Confounding popular free-enterprise theory, a review of the nation's for-profit hospitals concludes that chains of investor-owned hospitals that have sprung up in the last 25 years not only don't operate more economically than traditional nonprofit centers but are more expensive and less cost-effective.
Moreover, the study--the product of a three-year inquiry by a special committee appointed by the Institute of Medicine in Washington--also warns that as entrepreneurism becomes more pervasive in medicine, new safeguards may be necessary to protect patients from the business self-interests of their doctors. The institute is part of the congressionally chartered National Academy of Sciences.
In fact, increasingly aggressive business practices of physicians may constitute a more serious consumer dilemma than ownership of the nearly 800 American hospitals that are now in the hands of for-profit chains, the report says. Among the alleged dangers of doctor behavior of which the report warns is the growing use of incentive bonuses by both nonprofit and for-profit centers that, in essence, financially reward doctors for not prescribing some types of costly care.
At the same time, the inquiry concluded that incursions of for-profit enterprises into medical care have been neither as insidious as critics had warned nor as beneficial as advocates had claimed. The report, which calls itself only a "snapshot" of the developing situation, concludes that all aspects of the increasingly marketing-oriented health economy must be closely watched.
But researchers stressed one point: Economic pressures brought on by past cost excesses by all branches of medicine are inexorably bringing fundamental change in the way Americans seek and get medical care.
The effects of this trend are already so pronounced that many practices that distinguished for-profit and nonprofit health centers as recently as a decade ago have disappeared and business operations and economic habits of the two sectors are increasingly alike.
The 556-page report concludes that the market penetration of for-profit ownership of hospitals may already have peaked nationwide at about 13% of all hospitals and 9.8% of the total of American hospital beds. Large for-profit chains own hospitals containing about 100,000 beds. The national total may be deceiving, however, critics of entrepreneurial medicine warn, because investor-owned chains are disproportionately prominent in a small number of Sun Belt states, including California (where 31% of all hospitals are for-profit), Florida, Georgia, Louisiana, Tennessee, Texas and Virginia.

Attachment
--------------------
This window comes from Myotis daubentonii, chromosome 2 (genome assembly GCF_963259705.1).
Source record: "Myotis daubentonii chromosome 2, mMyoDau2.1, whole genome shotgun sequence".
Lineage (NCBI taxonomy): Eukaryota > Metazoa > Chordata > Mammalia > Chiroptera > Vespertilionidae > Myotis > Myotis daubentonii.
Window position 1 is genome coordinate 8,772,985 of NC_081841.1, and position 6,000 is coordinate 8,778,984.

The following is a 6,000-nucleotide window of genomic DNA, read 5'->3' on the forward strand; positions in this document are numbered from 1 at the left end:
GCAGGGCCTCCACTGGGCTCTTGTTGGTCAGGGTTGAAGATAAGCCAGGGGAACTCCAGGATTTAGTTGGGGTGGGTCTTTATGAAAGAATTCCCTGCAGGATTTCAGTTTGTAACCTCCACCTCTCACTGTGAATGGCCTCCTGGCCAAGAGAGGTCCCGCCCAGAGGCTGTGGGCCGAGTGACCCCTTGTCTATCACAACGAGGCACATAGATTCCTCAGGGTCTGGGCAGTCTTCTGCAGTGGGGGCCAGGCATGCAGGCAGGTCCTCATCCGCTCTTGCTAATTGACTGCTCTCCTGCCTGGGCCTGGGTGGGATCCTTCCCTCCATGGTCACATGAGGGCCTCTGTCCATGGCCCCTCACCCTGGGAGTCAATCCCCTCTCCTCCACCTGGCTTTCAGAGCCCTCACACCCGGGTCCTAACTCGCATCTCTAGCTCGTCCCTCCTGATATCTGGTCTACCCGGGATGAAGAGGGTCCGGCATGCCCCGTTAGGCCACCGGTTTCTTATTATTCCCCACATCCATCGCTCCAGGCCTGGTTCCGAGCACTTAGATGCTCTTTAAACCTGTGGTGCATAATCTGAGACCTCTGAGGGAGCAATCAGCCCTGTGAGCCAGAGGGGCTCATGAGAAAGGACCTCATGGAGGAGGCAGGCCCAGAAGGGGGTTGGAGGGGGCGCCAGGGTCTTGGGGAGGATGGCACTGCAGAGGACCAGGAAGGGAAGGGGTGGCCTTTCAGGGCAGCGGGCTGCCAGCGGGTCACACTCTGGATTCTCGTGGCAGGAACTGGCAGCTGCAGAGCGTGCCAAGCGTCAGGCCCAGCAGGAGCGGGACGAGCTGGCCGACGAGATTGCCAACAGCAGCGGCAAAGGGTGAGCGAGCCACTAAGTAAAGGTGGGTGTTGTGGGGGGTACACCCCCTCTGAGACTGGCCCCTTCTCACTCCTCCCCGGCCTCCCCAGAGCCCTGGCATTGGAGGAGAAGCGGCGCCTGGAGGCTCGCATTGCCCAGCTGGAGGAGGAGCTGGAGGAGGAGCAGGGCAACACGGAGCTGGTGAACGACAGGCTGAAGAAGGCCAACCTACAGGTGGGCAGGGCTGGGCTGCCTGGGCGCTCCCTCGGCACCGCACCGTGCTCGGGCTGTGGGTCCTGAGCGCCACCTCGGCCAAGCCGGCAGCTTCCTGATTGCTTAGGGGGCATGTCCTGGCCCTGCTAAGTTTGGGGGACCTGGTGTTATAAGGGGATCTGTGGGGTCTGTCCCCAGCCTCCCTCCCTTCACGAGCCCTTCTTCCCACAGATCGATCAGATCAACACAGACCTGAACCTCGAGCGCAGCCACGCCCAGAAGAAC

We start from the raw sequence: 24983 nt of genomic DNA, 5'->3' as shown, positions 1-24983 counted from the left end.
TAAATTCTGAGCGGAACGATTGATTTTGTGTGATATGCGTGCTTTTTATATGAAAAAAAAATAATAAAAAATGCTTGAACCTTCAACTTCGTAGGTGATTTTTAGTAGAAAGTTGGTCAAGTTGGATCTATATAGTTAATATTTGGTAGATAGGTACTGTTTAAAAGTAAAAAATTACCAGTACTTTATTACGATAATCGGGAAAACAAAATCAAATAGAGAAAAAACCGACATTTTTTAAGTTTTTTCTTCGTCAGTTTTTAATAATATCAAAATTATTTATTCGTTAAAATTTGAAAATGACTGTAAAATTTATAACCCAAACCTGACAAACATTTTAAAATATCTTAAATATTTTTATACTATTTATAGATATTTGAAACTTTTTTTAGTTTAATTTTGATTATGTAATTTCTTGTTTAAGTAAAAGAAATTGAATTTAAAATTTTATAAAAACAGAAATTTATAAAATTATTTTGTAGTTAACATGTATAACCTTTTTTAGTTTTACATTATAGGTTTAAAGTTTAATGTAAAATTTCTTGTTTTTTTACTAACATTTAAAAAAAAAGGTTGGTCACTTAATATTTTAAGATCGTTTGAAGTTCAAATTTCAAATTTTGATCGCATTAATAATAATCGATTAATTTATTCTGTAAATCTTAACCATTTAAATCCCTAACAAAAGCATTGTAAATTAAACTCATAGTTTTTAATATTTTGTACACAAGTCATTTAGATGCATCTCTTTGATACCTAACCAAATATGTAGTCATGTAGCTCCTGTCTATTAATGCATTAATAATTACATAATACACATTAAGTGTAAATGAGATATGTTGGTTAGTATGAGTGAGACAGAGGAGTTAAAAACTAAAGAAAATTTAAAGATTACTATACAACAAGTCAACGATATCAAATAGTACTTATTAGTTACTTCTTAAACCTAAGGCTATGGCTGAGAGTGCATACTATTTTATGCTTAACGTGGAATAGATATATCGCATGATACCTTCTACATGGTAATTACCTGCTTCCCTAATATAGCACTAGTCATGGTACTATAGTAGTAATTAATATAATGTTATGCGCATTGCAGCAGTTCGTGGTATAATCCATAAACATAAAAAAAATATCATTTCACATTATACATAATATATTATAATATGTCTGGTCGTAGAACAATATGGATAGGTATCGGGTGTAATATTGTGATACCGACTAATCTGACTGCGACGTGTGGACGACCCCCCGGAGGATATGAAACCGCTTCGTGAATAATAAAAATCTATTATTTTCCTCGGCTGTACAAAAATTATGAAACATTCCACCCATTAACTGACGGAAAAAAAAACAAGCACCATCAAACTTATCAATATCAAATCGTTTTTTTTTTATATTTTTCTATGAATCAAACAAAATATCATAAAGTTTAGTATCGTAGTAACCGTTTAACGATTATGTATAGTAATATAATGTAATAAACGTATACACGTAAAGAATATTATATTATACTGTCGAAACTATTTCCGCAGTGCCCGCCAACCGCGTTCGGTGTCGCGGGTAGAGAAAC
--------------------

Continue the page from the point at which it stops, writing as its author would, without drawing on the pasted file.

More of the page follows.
The 22-member study committee's chairman predicts that consumer pressures for quality care and the availability of care to the 35 million Americans who lack health insurance may doom the pervasive influence of strict cost-control pressures within the next two years by focusing greater attention on the plight of people who can't get care or are forced to accept treatment that is significantly worse than that afforded people of greater means.
The Institute of Medicine study, which had been awaited eagerly both by advocates of entrepreneurial, for-profit medicine and the movement's opponents, was released in Washington Wednesday. Today's issue of the New England Journal of Medicine--whose editor, Dr. Arnold Relman, is a leading critic of the rise of for-profit health care and served on the study committee--summarizes the study.
The study committee was chaired by Walter McNerney, a Northwestern University health services management professor who is one of the nation's most prominent health policy observers. The committee included a wide variety of top national experts in such fields as health care financing, insurance, management, ethics and medical practice. Key executives of two of the nation's largest for-profit health center chains--National Medical Enterprises and American Medical International, both Los-Angeles-based--were also on the panel.
"The committee feels that our current path toward an increasingly competitive environment, with more investor-ownership, more for-profit activities by not-for-profit institutions and larger (hospital chains), raises enough issues to warrant careful monitoring," the study concluded.
"The general conclusion was that, as the field gets more competitive, based more and more on incentive payments, encouragement of competition and all the rest of it, our eye should be on ownership to a certain degree, but more sharply focused on quality, access, cost and whether education and research institutions remain viable," McNerney said in a telephone interview from his home near Chicago.